Awakening Lion

The Ethiopia We Don’t Know

The journey of a photographer and a writer from Michigan Engineering as they uncover the new Ethiopia. Discover how Ethiopians are changing their world through education and economic development.

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Workers at a construction site at Aksum University in Aksum, Ethiopia, help erect a new building on the campus. (Photo: Marcin Szczepanski)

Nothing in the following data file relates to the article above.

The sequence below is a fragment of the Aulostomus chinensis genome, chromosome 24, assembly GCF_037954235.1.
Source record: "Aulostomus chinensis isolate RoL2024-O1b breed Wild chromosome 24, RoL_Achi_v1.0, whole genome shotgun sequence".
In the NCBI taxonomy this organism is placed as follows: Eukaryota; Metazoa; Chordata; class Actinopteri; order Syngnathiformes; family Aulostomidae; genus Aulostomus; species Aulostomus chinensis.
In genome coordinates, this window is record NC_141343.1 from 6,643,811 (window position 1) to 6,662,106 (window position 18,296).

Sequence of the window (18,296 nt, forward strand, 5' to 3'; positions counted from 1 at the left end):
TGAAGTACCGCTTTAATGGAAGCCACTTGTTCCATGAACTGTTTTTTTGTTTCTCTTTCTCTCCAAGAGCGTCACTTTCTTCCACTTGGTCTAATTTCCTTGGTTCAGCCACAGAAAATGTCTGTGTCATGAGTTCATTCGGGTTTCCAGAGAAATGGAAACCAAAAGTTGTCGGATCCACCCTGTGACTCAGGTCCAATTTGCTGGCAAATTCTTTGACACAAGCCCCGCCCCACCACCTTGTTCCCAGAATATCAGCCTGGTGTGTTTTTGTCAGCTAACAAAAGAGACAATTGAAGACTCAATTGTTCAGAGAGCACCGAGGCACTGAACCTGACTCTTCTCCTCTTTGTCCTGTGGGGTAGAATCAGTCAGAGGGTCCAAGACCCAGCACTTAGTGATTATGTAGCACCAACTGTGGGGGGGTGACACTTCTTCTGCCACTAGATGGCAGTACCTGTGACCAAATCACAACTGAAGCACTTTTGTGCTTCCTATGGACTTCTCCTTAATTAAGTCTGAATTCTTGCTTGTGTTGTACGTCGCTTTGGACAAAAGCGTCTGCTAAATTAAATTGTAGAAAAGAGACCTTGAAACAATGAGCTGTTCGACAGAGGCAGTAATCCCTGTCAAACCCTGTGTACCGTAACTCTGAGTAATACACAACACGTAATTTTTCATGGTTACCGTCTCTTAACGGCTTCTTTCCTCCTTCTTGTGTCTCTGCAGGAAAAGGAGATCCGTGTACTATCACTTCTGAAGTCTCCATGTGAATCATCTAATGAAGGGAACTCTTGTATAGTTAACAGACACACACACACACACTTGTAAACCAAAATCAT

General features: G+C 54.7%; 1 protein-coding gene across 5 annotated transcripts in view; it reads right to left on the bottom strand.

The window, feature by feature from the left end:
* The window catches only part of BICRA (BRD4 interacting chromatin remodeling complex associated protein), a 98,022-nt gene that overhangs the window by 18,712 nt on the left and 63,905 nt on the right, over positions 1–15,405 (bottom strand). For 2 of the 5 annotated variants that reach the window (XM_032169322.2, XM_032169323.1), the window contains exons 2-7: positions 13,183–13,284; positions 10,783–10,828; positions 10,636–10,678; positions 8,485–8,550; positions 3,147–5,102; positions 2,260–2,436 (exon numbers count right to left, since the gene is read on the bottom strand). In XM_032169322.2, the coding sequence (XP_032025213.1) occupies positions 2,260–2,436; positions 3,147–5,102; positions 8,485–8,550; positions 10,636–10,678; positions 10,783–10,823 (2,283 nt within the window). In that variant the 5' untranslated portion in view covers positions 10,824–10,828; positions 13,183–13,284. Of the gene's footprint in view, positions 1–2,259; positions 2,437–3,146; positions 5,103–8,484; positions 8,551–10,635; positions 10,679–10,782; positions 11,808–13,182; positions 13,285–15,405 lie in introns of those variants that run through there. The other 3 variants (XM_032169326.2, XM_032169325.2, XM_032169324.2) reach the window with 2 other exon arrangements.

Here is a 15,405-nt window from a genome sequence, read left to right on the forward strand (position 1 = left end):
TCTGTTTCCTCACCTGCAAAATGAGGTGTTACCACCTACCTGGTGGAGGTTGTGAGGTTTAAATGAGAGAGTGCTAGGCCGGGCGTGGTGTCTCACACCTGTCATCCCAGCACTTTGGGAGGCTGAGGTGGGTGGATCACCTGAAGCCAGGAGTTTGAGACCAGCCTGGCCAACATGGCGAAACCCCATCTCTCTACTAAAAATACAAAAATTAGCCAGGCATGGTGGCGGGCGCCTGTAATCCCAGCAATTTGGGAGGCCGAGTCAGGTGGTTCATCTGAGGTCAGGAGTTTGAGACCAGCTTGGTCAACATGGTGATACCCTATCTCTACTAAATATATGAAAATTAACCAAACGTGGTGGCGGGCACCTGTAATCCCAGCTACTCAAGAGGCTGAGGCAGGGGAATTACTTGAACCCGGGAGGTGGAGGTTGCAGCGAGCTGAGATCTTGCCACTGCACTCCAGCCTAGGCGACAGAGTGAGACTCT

The Young Help Lead the Nation(Photos: Marcin Szczepanski)What if your doctor was almost still a kid?“When they see me, they do not think I am a doctor,” says Dr. Tewelde Cridey, standing in the shade of a small tree in Aksum. “They think the doctor is fat,” he adds, making the motion of a big belly with his hands. “And wears—” (he makes the motion for eyeglasses). “But they are starting accept it. When we wear our lab coats, it helps.”Looking at him, who would think he’s a doctor, in all honesty? The 25-year-old Ethiopian looks more like a college undergraduate than a general practitioner who teaches at the College of Health Science at Aksum University. But in a country that has expanded its university system this fast—and where a large percentage of the population is under age 20—it shouldn’t be surprising that a new generation of young, middle class Ehtiopians is stepping in to lead the country.Tewelde is showing us around town. Aksum (also Axum) in many ways symbolizes Ethiopia, because it’s a place that is ancient and new. For example, it is home to the palace of the Queen of Sheba and, according to Ethiopian history, the Ark of the Covenant. We visited a market on the edge of town where herdsmen sold cattle in a manner that has changed little over hundreds of years.And yet just a few hundreds yards away, Tewelde showed us Aksum’s main campus. Nine years ago, this was African pasture and farmland. Now it is home to a public university, including an engineering department,. The air is filled with the ping of hammers as workers toil in the hot sun to add two huge new buildings to the already sprawling campus. Close by is the College of Health Science, a campus whose structures are not even a year old, and that has no real road to reach it yet. When we tried to find it a couple of hours after landing at the airport, the people in town didn’t even know what we were talking about. This may have been in part because the English language is a distant third after Amharic, the national language of Ethiopia, and Tigrayan, the native language in this region. But it is also because this place is so new that it is not yet familiar to the people who have lived here all their lives.Dr. Abraham Ybrah is acting dean of the college. We talked with him earlier this morning at the college. “Nowadays, this country is transforming,” he tells us in a classroom of the brand new academic building. “I’m very glad to be part of this transformative generation.”Not only is young Abraham in charge of a health sciences school, he is also helping to launch a brand new referral hospital. The facility is scheduled to go online in just a few weeks, a task that requires the hiring of hundreds of specialists, nurses and other staff, in addition to the procurement of everything from beds to high-tech equipment. The hospital is badly needed in an area that serves millions of Ethiopians.Daunting? If he thinks so privately, he doesn’t show it.“We’re building the country, and the country depends on a healthy community,” he says.One reason he is so calm is because he sees himself as part of a team that includes the support of everyone from Aksum (the college’s umbrella university) up to the Minister of Education at the top of the government ladder. Even the University of Michigan is helping. Two members of the School of Nursing visited after the symposium, just before we arrived. And others have taught there for short periods of time.But his team also includes a group of other young doctors. We ate lunch with six of them in their residence hall this afternoon. In one way, it felt like eating in a dorm room with grad students. In another, it felt like being in the presence of people who feel equal to the task. They may be thrust into great responsibility—they tell us stories of delivering babies by Ceasarean section and performing surgery to repair a punctured bowel—but they are also stepping into great opportunity. Not only for themselves, but for Ethiopia.“I think the country is working for tomorrow, not for today,” Abraham says. “People are a resource. And if we educate them, they are more of a resource.”#MGoEthiopia-Brad Whitehouse(By the way, this is the last blog post we will write from Ethiopia. What a shame—and what a country! Thanks for reading.)